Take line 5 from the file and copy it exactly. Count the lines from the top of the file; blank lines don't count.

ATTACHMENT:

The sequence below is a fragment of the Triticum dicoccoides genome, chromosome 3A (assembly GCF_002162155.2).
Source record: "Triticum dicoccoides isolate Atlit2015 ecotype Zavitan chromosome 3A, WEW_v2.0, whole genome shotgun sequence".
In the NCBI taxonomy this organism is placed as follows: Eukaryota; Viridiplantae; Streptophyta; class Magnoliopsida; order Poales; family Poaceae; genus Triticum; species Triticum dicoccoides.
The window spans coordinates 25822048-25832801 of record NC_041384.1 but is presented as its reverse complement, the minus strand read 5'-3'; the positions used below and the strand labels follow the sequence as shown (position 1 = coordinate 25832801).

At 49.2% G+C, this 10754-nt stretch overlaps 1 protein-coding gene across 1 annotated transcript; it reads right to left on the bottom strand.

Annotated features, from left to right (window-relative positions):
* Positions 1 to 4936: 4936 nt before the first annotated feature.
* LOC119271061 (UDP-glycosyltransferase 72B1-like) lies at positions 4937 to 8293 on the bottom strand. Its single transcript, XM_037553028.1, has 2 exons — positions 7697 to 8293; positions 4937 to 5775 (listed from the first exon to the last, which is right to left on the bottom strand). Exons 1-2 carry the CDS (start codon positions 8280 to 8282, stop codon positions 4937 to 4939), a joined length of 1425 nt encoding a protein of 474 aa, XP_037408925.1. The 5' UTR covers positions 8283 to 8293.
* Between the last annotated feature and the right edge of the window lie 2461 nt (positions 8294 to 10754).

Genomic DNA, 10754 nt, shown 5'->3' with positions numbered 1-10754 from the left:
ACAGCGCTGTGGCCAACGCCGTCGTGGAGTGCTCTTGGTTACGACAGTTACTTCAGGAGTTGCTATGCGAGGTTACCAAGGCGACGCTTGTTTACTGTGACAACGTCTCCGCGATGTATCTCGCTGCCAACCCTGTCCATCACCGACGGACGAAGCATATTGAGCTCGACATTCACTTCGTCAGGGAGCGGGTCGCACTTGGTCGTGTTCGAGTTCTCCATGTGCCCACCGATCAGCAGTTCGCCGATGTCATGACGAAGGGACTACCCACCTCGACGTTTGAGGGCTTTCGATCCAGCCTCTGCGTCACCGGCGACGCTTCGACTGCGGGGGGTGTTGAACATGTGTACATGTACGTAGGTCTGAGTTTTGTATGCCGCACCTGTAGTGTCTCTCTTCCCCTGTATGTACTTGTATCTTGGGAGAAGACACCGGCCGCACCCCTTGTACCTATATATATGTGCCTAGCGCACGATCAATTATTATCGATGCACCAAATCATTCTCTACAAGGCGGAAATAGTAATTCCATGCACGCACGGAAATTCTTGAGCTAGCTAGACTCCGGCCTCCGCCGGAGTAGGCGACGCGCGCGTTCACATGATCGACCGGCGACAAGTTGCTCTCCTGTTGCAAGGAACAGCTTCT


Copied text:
At 49.2% G+C, this 10754-nt stretch overlaps 1 protein-coding gene across 1 annotated transcript; it reads right to left on the bottom strand.